• GEOL 1200 - Historical Geology (4CR)


    (3L, 2LB) [E] A lecture and laboratory survey of the physical and biological history of the earth as interpreted from the sequence of rocks and fossil remains. Field trips will be included in the spring semester.

    Prerequisites: GEOL 1100  recommended.
  
  • GEOL 1250 - Paleontology and Geology Field Work (1CR)


    Wyoming is one of the richest fossil regions in the world. This course offers the student an opportunity to look for and collect fossils from various field sites near Casper. These sites include fossils of early mammals as well as dinosaurs. All fossil specimens collected are the property of the Tate Geological Museum at Casper College. Exceptions for souvenir specimens can be made at the discretion of the Tate Museum staff.

  
  • GEOL 1500 - Water, Dirt, and Earth’s Environment (4CR)


    (3L, 3LB) Introductory environmental geology course focusing on water and soil both as hazards and as life-sustaining resources; exploring surface processes and climate change over geological and human timescales. Case studies illustrate the environmental tradeoffs of resource use.

    Cross-listed: (Cross-listed with ENR 1500 )
  
  • GEOL 2000 - Geochemical Cycles and the Earth System (4CR)


    (3L, 2LB) Geology applied to the complete Earth system including Lithosphere, Hydrosphere, Atmosphere and Biosphere, emphasizing rock associations and geochemical cycles on a global scale.

    Prerequisites: GEOL 1100 .
  
  • GEOL 2005 - Introduction to Geophysics (4CR)


    (3L, 2LB) Introduction to the processes and properties of the physical earth. Topics to be covered include: gravity and magnetics, heat flow, seismo-tectonics, earthquakes, global earth structure, electro-magnetism, and seismology.

    Prerequisites: GEOL 2000 - Geochemical Cycles and the Earth System (4CR) 

    GEOL 1100 or GEOL/ENR 1500 or permission from instructor

  
  • GEOL 2010 - Mineralogy (3CR)


    (2L, 3LB) [E] An in-depth introduction to the mineralogy of rock-forming minerals and minerals of economic interest. Lectures and labs will cover the chemical, physical and optical properties of minerals. The class will systematically cover minerals and mineral associations. Great emphasis will be placed on hand sample and microscopic identification of rockforming minerals. Generally offered in the spring semester.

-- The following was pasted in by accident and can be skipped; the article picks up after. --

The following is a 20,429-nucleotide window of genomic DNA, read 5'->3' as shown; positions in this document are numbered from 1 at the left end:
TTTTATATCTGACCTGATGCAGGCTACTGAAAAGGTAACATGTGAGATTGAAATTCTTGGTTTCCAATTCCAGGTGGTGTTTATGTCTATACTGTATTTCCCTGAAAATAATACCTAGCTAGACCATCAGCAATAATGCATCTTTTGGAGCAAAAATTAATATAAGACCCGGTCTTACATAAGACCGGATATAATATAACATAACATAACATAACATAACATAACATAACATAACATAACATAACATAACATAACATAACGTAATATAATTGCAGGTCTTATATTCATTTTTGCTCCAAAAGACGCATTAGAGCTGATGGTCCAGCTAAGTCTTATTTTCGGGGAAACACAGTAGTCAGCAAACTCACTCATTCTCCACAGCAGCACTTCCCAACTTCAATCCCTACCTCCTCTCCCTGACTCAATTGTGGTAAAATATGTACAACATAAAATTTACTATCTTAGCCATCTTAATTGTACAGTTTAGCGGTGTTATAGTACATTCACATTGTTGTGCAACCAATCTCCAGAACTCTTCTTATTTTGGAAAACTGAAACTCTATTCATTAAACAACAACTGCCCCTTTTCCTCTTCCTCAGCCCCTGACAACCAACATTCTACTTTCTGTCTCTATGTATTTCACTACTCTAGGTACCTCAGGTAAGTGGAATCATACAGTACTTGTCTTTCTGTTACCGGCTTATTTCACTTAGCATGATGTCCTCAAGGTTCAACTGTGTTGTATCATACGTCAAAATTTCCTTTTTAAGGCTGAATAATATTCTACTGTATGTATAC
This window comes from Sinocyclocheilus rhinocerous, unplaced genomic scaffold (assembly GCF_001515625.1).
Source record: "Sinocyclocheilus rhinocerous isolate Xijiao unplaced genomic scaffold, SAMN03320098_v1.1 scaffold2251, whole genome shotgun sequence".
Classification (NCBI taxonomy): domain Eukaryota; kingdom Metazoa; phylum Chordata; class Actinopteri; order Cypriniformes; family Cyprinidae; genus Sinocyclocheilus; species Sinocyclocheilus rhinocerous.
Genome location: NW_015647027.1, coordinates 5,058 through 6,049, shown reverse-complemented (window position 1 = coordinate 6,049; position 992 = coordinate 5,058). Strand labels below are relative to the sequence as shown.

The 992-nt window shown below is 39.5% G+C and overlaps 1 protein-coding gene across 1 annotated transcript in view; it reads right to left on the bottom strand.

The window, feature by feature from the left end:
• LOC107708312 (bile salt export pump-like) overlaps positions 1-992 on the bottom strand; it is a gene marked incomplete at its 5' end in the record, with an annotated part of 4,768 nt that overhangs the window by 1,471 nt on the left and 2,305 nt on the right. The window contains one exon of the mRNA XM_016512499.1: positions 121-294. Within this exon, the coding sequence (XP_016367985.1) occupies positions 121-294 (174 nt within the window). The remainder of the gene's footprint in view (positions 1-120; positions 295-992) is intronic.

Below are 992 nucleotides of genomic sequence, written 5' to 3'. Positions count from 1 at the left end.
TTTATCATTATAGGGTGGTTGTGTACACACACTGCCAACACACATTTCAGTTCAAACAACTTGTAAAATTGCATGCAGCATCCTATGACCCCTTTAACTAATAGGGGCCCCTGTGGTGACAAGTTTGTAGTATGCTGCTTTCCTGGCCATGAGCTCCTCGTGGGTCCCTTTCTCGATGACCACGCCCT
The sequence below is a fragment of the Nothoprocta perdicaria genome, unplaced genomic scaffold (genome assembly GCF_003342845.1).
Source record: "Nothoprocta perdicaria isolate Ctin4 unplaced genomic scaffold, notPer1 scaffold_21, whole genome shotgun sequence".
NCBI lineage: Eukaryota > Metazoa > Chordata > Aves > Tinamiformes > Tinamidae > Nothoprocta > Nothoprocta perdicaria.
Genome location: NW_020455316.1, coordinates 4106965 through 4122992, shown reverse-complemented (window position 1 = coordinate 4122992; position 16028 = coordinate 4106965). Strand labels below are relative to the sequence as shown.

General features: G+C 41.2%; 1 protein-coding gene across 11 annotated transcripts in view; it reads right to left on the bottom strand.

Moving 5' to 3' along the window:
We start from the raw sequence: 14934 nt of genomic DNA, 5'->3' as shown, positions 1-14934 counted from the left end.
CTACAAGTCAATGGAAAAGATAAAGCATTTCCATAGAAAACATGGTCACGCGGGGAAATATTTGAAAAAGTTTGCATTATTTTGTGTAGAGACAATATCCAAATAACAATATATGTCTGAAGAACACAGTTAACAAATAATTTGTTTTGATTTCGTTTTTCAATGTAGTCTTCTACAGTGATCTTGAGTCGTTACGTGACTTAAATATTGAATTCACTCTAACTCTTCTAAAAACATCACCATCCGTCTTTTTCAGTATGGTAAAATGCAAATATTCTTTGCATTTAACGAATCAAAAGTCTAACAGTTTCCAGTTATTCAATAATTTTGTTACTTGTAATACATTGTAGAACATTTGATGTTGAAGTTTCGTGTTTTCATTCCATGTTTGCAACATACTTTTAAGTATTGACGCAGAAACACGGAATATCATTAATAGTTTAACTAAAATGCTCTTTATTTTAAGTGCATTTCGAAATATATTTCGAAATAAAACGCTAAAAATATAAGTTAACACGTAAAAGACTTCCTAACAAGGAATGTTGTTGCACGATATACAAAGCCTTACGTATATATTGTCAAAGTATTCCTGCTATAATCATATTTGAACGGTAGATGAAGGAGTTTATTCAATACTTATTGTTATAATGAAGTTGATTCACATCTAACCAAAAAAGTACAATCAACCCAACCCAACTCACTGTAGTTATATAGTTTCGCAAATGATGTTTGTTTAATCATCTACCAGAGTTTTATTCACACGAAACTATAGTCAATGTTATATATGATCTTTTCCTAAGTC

Prerequisites: GEOL 1100 Physical Geology or permission from instructor. 
    Concurrently: Concurrent enrollment in GEOL 2020 Introduction to Petrology is required.
  
  • GEOL 2020 - Introduction to Petrology (2CR)


    (1L, 2LB) Introduces the study of igneous, sedimentary, and metamorphic rocks in hand specimens and thin sections. Covers textural and mineralogic classification of rocks and the tectonic environments in which they occur.

    Prerequisites: GEOL 1100  or instructor permission.
    Concurrently: Concurrent enrollment in GEOL 2010 is required
  
  • GEOL 2030 - Introduction to Hydrology (3CR)


    (2L, 2LB) Introduction to Hydrology covers the physical and chemical properties of water on Earth, processes of flow at the surface and in the subsurface, as well as fresh water as a finite global resource.

    Prerequisites: GEOL 1100  recommended, or permission of the instructor.
  
  • GEOL 2050 - Principles of Paleontology (3CR)


    (3L) [E] A systematic look at the evolution of life forms on Earth from the earliest traces of organic material in Archaen rocks billions of years ago to the great diversity of life we see today.

  
  • GEOL 2070 - Oceanography (4CR)


    (3L, 2LB) Deals with the ocean as a major environment of the earth. Includes the physical make-up of the ocean and the ocean as a climate controller and a resource for humans. Future pollution factors will also be discussed.

  
  • GEOL 2080 - General Field Geology (4CR)